Two words you often hear together are mobile and site speed. And that’s not without reason because these two go hand in hand. Mobile-friendliness and site speed are some of the most pressing matters we have to deal with as SEOs, developers, and site owners. Measuring page speed has always been something of a dark art. The site speed tools we use today are fairly adequate, but a new tool is trying to come at it from a different, more realistic angle: Google Lighthouse. Here, I’ll take a closer look at how to measure mobile site speed with Google Lighthouse.

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What is Google Lighthouse?

Lighthouse is a tool built by Google and was originally meant to audit Progressive Web Apps (PWA). The tool executes four audits for accessibility, performance, Progressive Web Apps and an extended list of best practices. Together, these give you an excellent overview of the quality and performance of your website or web app.

Site speed is all about perception and user experience. Speed in numbers means nothing if your site still feels slow. Loads of users around the world are on rather crappy mobile connections of 3G or less. Even with lightning-fast 4G connections, a site can simply feel laggy and slow. And we all know what a devastating effect a slow site can have on your conversion. Shaving milliseconds of the time needed to load your site could make a world of difference.

While testing, Google Lighthouse simulates visiting your mobile site via a flaky 3G connection on a slightly underpowered device. Packets are lost in an attempt to simulate real-world conditions as authentically as possible. After running the test, you’ll get a report with a score and actionable advice with issues to tackle. Granted, the recently updated and redesigned Test My Site by Google is infinitely more beautiful, but also a lot less comprehensive.Yoast Lighthouse Chrome plugin

PageSpeed Insights vs. Google Lighthouse

PageSpeed Insights is probably the most used site speed analysis tool out there. While it gives you a nice score and a list of possible improvements, it hardly gives you an idea of the perceived loading speed of your site. It brutally states that your site doesn’t follow the rules and it should, therefore, be slow for everyone. In addition, PageSpeed Insights gives recommendations that are hard, if not impossible to implement. Getting a 100/100 is a pipe dream for most sites.

The two most important things PageSpeed Insights looks at:

  • Time to above-the-fold load: This is the time that it takes to fully render the above-the-fold content of a page from the moment a user requests your page.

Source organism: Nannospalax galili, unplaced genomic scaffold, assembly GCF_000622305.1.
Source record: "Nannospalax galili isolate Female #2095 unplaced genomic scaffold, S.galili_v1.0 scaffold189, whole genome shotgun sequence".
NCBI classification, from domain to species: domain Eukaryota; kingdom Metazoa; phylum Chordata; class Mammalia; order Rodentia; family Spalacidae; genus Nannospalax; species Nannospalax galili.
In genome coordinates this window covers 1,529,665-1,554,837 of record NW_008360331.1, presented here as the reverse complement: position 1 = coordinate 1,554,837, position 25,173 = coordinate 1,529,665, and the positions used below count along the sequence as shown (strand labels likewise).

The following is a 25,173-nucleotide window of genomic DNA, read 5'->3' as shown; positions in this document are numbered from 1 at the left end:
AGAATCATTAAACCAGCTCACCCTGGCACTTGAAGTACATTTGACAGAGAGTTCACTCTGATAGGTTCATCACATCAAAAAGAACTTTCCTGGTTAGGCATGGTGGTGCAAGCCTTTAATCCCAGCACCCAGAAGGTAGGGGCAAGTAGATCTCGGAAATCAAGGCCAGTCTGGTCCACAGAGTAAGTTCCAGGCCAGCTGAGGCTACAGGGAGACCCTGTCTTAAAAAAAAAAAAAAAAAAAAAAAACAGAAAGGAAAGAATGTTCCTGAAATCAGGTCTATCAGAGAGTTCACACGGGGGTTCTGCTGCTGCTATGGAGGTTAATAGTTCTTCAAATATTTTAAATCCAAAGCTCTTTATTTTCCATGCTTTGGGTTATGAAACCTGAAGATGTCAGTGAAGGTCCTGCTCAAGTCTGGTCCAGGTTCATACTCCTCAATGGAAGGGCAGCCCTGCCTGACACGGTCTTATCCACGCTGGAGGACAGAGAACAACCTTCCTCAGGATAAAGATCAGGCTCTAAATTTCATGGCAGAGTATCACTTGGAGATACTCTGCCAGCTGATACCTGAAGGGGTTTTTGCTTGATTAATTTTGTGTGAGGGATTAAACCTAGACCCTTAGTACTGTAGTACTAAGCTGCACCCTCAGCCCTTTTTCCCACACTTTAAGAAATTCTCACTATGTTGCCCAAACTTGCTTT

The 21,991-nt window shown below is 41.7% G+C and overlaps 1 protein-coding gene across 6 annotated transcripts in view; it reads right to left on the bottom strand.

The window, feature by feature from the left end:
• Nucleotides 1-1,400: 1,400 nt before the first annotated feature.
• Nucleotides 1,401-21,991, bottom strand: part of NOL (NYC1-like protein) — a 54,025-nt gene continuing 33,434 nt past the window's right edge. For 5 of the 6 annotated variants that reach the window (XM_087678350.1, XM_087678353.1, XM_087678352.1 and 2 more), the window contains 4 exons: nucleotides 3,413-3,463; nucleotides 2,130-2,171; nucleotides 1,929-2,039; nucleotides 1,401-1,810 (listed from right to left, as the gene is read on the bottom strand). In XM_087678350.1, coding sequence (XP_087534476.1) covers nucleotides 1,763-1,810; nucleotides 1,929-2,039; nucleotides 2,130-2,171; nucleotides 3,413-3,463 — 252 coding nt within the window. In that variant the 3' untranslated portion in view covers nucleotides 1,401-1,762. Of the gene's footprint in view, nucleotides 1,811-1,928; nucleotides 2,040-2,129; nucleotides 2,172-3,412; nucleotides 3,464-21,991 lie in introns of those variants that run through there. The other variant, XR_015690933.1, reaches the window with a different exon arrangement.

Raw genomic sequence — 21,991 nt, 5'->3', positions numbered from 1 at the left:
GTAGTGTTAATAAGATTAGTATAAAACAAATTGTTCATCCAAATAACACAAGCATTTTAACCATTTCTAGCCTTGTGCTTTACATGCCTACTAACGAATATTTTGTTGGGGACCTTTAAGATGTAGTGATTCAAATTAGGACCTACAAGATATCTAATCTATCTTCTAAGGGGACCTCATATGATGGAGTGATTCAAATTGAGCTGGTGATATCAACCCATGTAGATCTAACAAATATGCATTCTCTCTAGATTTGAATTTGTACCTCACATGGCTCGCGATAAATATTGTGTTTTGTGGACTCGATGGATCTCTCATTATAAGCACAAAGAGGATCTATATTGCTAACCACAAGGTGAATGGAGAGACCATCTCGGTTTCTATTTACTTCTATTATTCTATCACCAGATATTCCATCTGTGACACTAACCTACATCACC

• Time to full page load: This is the time that it takes to fully render the complete content of a page from the moment a user requests your page.

Lighthouse takes a much more practical approach and puts user experience front and center. It visits your site over a throttled 3G connection so it can emulate what a real visitor in the real world would experience. Instead of just loading your site like PageSpeed Insights does, Lighthouse checks how and when it responds to input. It finds the exact moment when your content is ready to use, so you can try and optimize that when it feels too slow.

What to look for in Lighthouse results

The whole concept of speeding up your mobile site is two-pronged; your site must be fast and it must feel fast. You, therefore, need to get your content on screen as fast as possible. Don’t let people wait. In addition, users must be able to interact with your content as soon as possible. Since Google announced that page speed is a ranking factor for SEO, you need to fix these issues.

What should your priority be? Load your content first. Awesome graphics and killer animations can wait. Your message – and what people are looking for – is most likely in the content. You can load the rest of the content in the background and ease it on the screen later on.

Metrics used

While measuring the performance of your mobile site, Lighthouse uses the following metrics:

  • First meaningful paint: This determines how long it takes for the first meaningful content to appear onscreen. The lower the score, the faster that page appears.
  • First interactive: This measures when a page is minimally interactive. This determines if most UI elements are interactive and if the screen responds in a reasonable manner to user input.
  • Consistently interactive: This measures when a page is fully interactive.
  • Perceptual speed index: This speed index shows how quickly the contents of a page are visibly populated. It also comes with a target loading time of <1,250 ms.
  • Estimated latency input: This measures how long it takes for your page to respond to user input. A high latency will result in a page that feels sluggish or laggy. The target here is <50 ms.
  • Critical requests chain: This network waterfall shows what resources are needed to initially render this page. Prioritize asset loading in the critical rendering path to speed up the page.

The Lighthouse report also features a number of opportunities to improve the site speed of your mobile site, including how much loading time they will save. These include reducing render-blocking stylesheets, render-blocking scripts, properly sizing images and fixing offscreen images.

All in all, Lighthouse gives you a tremendous amount of insight into the performance of your page. Use these insights to your advantage.

How to install Google Lighthouse